“This is our community now,” said Goldberg, who was wearing a pistol on his belt. “Even the police would think twice before coming here.”

(A spokesman for the Defense Ministry said that Kach members needed no special permission to move to Tapuah.)

Extensive building projects are under way throughout the West Bank. At Efrat, a bedroom community south of Bethlehem, ground is being cleared for new houses that are being sold with government-subsidized mortgages. A new highway is being rushed to a finish to link the town with Jerusalem and bypass Palestinian towns and villages. Land for Efrat’s expansion was taken from Palestinian residents of Artas, an adjacent village.

At Medzad, a wind-blown settlement that shelters 30 religious families, foundations are being put down for houses that as yet have no tenants; the other day, seven new mobile homes were delivered.


Last month, army trucks escorted mobile homes to a nationalist Jewish seminary in Hebron. A Defense Ministry spokesman said the housing will provide temporary shelter for students until a permanent building is renovated.

The Parliament, in deference to Secretary of State James A. Baker III’s visit to Jerusalem last week, put off a committee vote on a $6.4-million grant for settlements.

Observers of the mushrooming projects say the goal has little to do with the need for shelter and much to do with an effort by the government to block avenues to compromise in proposed peace talks. Meron Benvenisti, an expert on West Bank and Gaza affairs, pointed out that, traditionally, settlements mushroom any time a peace plan is under consideration.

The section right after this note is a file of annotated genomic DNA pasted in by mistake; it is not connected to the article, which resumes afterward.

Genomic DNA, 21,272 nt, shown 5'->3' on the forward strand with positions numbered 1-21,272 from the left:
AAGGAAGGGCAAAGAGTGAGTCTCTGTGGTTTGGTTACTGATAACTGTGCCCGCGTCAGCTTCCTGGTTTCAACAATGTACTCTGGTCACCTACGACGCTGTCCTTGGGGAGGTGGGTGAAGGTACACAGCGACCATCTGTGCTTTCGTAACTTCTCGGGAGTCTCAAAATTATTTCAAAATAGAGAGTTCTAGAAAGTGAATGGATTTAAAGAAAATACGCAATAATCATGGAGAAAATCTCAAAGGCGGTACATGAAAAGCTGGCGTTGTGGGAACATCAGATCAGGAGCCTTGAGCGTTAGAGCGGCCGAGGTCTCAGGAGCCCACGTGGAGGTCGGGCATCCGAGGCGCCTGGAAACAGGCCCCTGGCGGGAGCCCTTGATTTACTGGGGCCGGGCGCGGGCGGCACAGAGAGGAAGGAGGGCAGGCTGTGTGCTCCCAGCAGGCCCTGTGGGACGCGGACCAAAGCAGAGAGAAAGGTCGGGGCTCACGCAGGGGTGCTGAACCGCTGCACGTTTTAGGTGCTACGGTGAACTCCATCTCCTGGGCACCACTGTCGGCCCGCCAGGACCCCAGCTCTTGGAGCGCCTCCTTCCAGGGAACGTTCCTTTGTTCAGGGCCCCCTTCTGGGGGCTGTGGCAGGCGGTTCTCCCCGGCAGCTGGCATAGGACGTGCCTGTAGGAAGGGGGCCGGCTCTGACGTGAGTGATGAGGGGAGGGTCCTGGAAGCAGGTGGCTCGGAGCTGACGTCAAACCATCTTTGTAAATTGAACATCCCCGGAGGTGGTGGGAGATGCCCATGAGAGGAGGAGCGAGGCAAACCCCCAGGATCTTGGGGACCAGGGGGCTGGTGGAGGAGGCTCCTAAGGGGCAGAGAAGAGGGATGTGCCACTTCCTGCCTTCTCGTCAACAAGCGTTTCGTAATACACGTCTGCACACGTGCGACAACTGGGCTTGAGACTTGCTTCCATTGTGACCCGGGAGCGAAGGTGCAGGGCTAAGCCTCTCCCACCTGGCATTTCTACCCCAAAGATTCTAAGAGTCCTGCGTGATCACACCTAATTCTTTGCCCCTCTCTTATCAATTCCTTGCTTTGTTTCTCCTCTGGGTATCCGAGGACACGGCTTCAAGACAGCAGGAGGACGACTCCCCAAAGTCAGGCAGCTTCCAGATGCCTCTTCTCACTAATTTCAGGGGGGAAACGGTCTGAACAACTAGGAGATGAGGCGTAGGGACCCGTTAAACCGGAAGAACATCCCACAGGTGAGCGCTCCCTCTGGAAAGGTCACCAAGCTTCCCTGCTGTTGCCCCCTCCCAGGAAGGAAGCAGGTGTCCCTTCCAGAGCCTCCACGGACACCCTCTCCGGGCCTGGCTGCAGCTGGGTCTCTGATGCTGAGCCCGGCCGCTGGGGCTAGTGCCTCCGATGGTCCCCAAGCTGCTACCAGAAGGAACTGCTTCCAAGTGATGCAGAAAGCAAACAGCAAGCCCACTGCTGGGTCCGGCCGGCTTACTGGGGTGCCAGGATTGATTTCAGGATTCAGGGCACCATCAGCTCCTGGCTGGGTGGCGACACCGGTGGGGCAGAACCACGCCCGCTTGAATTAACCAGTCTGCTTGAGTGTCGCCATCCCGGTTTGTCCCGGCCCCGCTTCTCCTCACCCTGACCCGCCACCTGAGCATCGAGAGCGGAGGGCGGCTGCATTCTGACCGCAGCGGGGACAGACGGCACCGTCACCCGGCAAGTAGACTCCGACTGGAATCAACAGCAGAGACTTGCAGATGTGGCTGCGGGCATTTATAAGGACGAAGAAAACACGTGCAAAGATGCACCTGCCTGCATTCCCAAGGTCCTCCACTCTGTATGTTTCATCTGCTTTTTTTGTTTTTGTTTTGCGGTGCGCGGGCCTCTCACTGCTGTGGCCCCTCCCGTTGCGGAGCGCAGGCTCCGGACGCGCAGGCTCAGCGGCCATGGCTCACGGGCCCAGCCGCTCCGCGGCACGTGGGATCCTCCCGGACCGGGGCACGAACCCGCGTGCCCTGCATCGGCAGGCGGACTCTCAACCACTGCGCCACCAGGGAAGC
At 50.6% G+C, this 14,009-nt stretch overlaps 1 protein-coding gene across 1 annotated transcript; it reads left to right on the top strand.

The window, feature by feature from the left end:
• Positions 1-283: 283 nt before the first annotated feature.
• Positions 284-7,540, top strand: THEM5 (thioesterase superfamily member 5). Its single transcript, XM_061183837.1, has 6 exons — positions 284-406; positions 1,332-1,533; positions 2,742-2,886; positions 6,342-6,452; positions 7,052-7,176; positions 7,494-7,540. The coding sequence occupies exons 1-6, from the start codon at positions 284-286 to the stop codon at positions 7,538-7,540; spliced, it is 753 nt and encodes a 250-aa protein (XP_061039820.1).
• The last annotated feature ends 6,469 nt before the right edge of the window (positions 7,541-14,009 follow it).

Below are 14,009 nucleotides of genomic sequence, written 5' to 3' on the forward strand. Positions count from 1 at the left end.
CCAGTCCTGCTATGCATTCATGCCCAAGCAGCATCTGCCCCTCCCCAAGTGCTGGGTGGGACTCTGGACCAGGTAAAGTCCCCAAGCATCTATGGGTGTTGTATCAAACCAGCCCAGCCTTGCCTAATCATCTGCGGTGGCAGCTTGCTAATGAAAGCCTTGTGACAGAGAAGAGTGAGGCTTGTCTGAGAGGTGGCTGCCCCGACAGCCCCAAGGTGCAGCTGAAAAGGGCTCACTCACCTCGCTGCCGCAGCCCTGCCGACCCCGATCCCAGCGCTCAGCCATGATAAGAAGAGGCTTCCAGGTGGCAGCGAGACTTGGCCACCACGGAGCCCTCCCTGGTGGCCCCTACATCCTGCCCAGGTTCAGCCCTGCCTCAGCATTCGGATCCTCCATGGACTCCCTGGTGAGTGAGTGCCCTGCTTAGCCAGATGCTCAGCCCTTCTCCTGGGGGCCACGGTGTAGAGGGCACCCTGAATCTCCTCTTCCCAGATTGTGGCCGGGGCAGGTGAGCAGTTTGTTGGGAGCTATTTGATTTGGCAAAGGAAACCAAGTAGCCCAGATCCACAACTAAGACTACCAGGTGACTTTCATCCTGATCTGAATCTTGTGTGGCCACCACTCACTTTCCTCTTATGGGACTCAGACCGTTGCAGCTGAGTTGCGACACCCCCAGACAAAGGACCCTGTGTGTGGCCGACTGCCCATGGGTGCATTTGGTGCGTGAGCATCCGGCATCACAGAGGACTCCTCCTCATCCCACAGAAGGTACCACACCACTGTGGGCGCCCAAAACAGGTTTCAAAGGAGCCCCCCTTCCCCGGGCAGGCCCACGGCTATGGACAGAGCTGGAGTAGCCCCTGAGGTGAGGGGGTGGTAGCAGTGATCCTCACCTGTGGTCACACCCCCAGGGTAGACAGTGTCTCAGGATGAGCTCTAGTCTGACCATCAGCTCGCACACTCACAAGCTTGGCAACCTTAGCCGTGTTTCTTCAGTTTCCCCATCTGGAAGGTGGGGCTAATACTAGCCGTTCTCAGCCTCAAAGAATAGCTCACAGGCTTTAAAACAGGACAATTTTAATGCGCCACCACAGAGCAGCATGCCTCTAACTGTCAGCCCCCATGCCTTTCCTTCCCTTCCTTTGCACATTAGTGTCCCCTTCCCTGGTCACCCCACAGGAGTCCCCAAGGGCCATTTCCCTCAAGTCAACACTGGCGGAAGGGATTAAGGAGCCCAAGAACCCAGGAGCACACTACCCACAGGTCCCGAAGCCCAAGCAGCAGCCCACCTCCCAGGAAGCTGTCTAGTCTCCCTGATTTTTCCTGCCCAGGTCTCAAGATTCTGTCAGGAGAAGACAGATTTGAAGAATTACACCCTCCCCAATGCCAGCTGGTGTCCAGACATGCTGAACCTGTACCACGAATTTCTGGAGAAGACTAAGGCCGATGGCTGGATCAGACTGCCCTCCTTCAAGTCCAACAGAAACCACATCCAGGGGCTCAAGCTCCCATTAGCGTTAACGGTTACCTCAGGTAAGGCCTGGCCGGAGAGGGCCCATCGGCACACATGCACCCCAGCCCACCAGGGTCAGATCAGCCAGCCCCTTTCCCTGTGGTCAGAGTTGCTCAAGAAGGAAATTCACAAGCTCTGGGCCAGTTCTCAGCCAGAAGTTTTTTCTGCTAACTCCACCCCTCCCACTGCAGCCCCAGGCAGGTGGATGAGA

“And it doesn’t make any difference which government is in power. You can expect a concerted effort to demolish the process with facts constructed on the ground,” he said.


He recalled that in 1969, when Secretary of State William P. Rogers promoted a peace plan and the Labor Party was in power in Israel, Jerusalem City Hall looked for places to do some quick construction. “We ended up adding three floors to four-story housing on French Hill,” said Benvenisti, a city official at the time.

French Hill is in an area of Jerusalem annexed by Israel after the 1967 Middle East War.

In 1974, partial disengagement from the Sinai desert after war with Egypt triggered accelerated building in the West Bank. Massive expropriations of land followed the 1979 peace treaty with Egypt, Benvenisti recalled. The Likud Party had, by then, taken over from Labor. “These actions were meant to take territory out of future negotiations,” he said.

The Baker round of shuttle diplomacy has been the occasion for new building, as well as expropriations. Sharon announced this week that 15,780 houses for Israelis have been built on occupied land since April, 1990, including 3,000 mobile homes for Soviet immigrants.


Every effort will be made to match the pace during the coming year, ministry officials said.

After one of Baker’s visits last spring, Shamir dismissed U.S. complaints that settlements block peace. “There is no relation between the settlements and negotiations between us and the Arabs,” he told Israeli television. “It’s an internal Israeli matter.”

About 100,000 Israelis live in the West Bank and Gaza among 1.7 million Palestinians.